In their contribution to this issue, Gary C. Fethke and Andrew J. Pelicano acknowledge the tensions implicit in the contribution by Roos, and the way that management education can still stand for the distance between the corporate and utopian impulses of the university. They admit that is difficult “to fault those who resist applying business-like approaches to core disciplines in public universities”, because, as they concede “there are public-good aspects to higher education in both instruction and especially in basic research”. But they see the receding of public support as the chance to introduce new means to maintain these public-good ends. If they do not suggest a full communion of the corporate and utopian, they do suggest the corporate has something to offer in the courtship of the utopian. Ultich Hommel and Roger King offer a specific example of the business school resources that come to the surface in a university now afloat in a sea of new realities, including new regulatory forms. Risk-based regulation may be seen cynically as a disguised cost-cutting measure by governments like the UK which have implemented it. But this new form of management whatever its true motivations nonetheless produces new realities. In the case of this new regulatory form, it produces risk, as all risk management does. But as Hommel and King note it also shines the light on the business schools as places where risk management expertise resides. Lifting risk management from its bureaucratic emptiness to what they call “state-of-the-art” risk management will allow universities to develop sophisticated approaches to risk that may turn the imposed regulatory system to their advantage.
But does management education have more to offer than the means to protect the utopic ends of the university? The evidence from Thomas et al. suggest so. So too does De Meyer not just in his attention to stewardship and community but in his analysis of the knowledge economy rising around the university. Because in distinguishing the university from the rest of the knowledge economy in which it now sinks or swims De Meyer turns our attention back to the difference between education and production, between learning and application. The larger knowledge economy certainly produces and applies knowledge, and in the inelegant phrase of contemporary strategy scholars, it “transfers” knowledge too. But one could argue that the knowledge economy does not educate. Implicit in education, and in management education too, however, unrealised, is a sense of human development for its own sake, of history to be learned but also protected, as in this notion of stewardship, and cultures in which to be immersed for the ethical contributions they have made to producing a common humanity. Thomas et al. write, “there is a felt need to understand, through the lessons of history, how business schools got it wrong during the global financial crisis”. That collective feeling is the desire for education, this valuing of history, ethics, and human development, and as much as we might want it to play a larger role in the knowledge economy, it remains the specialty, the distinction, that separates the university from the knowledge economy, as the wealthiest sector of the knowledge economy, the financial sector, has unfortunately made repeatedly clear.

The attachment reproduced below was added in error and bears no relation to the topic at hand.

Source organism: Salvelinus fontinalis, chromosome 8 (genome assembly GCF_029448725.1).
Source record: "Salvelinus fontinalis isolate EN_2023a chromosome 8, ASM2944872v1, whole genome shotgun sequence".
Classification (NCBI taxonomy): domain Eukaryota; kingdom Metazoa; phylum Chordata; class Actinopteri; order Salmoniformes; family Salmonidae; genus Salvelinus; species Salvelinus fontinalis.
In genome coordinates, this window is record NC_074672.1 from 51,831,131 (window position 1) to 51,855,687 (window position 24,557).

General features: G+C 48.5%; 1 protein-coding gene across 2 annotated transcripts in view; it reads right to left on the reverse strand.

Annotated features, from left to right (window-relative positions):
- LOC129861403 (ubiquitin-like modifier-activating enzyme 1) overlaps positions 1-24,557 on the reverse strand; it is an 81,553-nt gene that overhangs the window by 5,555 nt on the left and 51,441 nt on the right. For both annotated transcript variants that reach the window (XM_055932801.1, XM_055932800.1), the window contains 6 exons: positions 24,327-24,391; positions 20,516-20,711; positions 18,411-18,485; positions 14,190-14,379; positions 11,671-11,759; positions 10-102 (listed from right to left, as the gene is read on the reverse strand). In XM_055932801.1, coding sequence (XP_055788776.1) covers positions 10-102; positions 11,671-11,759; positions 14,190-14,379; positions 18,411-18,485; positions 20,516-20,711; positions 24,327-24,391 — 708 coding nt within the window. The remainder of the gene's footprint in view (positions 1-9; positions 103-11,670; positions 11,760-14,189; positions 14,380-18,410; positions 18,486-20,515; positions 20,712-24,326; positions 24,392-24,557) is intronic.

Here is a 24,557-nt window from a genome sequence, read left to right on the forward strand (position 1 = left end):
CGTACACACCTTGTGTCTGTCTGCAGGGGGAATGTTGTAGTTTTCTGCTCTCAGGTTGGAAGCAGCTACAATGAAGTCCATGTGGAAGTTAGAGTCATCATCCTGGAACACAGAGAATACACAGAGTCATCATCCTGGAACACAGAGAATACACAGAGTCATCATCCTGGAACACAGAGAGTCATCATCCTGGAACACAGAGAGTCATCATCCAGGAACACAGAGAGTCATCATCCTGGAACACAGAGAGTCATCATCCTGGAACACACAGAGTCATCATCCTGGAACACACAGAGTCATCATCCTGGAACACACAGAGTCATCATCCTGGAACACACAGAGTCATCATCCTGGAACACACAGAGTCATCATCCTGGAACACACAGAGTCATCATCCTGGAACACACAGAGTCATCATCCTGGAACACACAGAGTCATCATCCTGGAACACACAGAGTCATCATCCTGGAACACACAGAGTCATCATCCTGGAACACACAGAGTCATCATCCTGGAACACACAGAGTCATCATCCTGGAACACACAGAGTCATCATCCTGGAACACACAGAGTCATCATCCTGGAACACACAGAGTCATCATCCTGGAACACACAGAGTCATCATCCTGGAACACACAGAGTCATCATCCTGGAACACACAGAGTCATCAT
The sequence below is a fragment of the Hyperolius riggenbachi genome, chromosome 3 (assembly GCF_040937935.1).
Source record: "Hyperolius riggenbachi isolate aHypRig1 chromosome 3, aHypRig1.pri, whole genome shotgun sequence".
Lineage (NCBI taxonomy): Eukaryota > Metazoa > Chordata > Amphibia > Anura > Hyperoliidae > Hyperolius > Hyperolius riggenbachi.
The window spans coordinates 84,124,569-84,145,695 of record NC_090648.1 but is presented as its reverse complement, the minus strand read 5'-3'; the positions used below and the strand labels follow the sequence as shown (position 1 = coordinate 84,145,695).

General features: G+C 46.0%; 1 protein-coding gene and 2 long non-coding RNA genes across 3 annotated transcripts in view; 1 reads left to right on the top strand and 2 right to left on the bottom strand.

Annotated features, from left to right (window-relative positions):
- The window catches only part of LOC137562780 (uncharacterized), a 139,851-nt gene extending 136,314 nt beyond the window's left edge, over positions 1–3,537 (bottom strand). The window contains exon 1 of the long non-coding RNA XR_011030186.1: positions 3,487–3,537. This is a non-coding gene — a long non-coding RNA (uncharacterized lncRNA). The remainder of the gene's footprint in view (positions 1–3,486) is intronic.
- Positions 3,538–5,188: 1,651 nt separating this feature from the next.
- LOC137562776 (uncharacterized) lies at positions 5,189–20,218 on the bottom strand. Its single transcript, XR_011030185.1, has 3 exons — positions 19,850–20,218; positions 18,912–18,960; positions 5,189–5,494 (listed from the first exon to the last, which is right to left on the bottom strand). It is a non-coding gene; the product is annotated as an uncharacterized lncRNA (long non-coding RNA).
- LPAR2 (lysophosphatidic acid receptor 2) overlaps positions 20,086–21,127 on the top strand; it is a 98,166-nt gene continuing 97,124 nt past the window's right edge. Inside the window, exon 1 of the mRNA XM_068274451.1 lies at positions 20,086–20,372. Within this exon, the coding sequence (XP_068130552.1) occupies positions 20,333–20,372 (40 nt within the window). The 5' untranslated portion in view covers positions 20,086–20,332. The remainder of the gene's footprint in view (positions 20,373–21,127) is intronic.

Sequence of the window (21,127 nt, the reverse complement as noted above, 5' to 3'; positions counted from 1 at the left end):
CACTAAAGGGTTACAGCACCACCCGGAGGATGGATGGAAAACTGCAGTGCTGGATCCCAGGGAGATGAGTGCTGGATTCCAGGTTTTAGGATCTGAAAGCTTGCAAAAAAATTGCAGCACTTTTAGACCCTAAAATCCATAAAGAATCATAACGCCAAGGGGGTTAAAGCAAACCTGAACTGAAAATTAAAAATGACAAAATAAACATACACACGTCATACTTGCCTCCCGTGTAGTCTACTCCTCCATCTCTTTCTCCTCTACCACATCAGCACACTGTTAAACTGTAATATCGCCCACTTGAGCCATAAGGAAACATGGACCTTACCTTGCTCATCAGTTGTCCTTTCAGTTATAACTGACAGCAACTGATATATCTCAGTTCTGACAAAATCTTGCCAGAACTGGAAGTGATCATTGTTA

That collective feeling has also found voice in the movement of business schools documented here by Katrin Muff. The 50+20 agenda which she calls “management education for the world” is the initiative of the World Business Council for Sustainable Development. Through a global “collaboratory” the council hopes to promote three interlinked drives. First they want to focus on leadership and producing responsible leaders, something that the other contributors would no doubt support. Second they hope to persuade business organisations to serve the common good, and third they recognise that for businesses to do this, there would have to be shifts in the economy relieving the current pressure on business to show profits above all else. It is a tall order, and certainly utopic, but clearly it has caught the imagination of many management educators joining in this collaboratory.
But as we have suggested at the outset, the utopic also resides imminently in education itself. In the closing contribution, Harney and Thomas return to the origins of the modern university in the work of Immanuel Kant. Here the distinction between the utopic and the corporate was first figured as the distinction between the lower faculty, philosophy, and the higher faculties like law and medicine, and today, most certainly, business. Kant believed a reconciliation of these faculties was both possible and necessary for society and that the university, that education itself, could be the grounds for that reconciliation. In this contribution, we try to imagine what such a tentative communion would look like, and use the example of Singapore Management University and the term liberal management education to speculate on the possibility that through education, through that which remains the privileged prerogative of the university, the corporate might indeed be made utopian, and the utopian might become post-corporate.
Howard Thomas, Eric Cornuel and Stephen Harney
Martin, R. (2011), Under New Management: Universities, Administrative Labour, and the Professional Turn, Temple University Press, Philadelphia, PA
Newfield, C. (2003), Ivy and Industry: Business and the Making of the American University, 1880-1980, Duke University Press, Durham and London